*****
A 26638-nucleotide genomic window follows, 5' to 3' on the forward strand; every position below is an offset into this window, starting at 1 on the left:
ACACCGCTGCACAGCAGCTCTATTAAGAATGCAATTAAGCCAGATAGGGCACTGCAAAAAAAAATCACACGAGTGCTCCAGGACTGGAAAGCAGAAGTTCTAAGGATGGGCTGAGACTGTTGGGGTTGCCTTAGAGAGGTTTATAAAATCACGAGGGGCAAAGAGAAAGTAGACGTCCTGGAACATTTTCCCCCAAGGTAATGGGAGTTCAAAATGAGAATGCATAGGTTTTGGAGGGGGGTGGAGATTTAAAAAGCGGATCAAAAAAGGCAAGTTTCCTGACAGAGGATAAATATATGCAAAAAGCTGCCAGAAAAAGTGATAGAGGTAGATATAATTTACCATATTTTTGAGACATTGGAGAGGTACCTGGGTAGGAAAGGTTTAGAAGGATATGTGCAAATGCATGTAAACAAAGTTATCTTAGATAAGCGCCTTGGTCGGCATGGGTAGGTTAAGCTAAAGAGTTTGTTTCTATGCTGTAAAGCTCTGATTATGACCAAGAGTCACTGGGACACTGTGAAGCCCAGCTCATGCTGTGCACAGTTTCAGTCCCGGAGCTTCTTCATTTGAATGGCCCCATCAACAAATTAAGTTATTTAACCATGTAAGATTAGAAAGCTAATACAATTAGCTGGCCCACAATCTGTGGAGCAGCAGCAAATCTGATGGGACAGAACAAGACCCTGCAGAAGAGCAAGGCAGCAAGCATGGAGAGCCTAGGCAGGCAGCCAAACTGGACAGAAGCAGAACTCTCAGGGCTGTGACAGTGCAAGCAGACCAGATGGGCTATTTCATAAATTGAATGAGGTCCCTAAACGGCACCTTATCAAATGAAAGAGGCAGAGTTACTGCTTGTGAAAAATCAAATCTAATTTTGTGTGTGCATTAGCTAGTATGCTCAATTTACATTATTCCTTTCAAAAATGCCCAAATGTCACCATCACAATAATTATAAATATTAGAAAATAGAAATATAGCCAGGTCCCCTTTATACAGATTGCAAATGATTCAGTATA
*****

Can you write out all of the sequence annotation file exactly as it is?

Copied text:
A 26638-nucleotide genomic window follows, 5' to 3' on the forward strand; every position below is an offset into this window, starting at 1 on the left:
ACACCGCTGCACAGCAGCTCTATTAAGAATGCAATTAAGCCAGATAGGGCACTGCAAAAAAAAATCACACGAGTGCTCCAGGACTGGAAAGCAGAAGTTCTAAGGATGGGCTGAGACTGTTGGGGTTGCCTTAGAGAGGTTTATAAAATCACGAGGGGCAAAGAGAAAGTAGACGTCCTGGAACATTTTCCCCCAAGGTAATGGGAGTTCAAAATGAGAATGCATAGGTTTTGGAGGGGGGTGGAGATTTAAAAAGCGGATCAAAAAAGGCAAGTTTCCTGACAGAGGATAAATATATGCAAAAAGCTGCCAGAAAAAGTGATAGAGGTAGATATAATTTACCATATTTTTGAGACATTGGAGAGGTACCTGGGTAGGAAAGGTTTAGAAGGATATGTGCAAATGCATGTAAACAAAGTTATCTTAGATAAGCGCCTTGGTCGGCATGGGTAGGTTAAGCTAAAGAGTTTGTTTCTATGCTGTAAAGCTCTGATTATGACCAAGAGTCACTGGGACACTGTGAAGCCCAGCTCATGCTGTGCACAGTTTCAGTCCCGGAGCTTCTTCATTTGAATGGCCCCATCAACAAATTAAGTTATTTAACCATGTAAGATTAGAAAGCTAATACAATTAGCTGGCCCACAATCTGTGGAGCAGCAGCAAATCTGATGGGACAGAACAAGACCCTGCAGAAGAGCAAGGCAGCAAGCATGGAGAGCCTAGGCAGGCAGCCAAACTGGACAGAAGCAGAACTCTCAGGGCTGTGACAGTGCAAGCAGACCAGATGGGCTATTTCATAAATTGAATGAGGTCCCTAAACGGCACCTTATCAAATGAAAGAGGCAGAGTTACTGCTTGTGAAAAATCAAATCTAATTTTGTGTGTGCATTAGCTAGTATGCTCAATTTACATTATTCCTTTCAAAAATGCCCAAATGTCACCATCACAATAATTATAAATATTAGAAAATAGAAATATAGCCAGGTCCCCTTTATACAGATTGCAAATGATTCAGTATA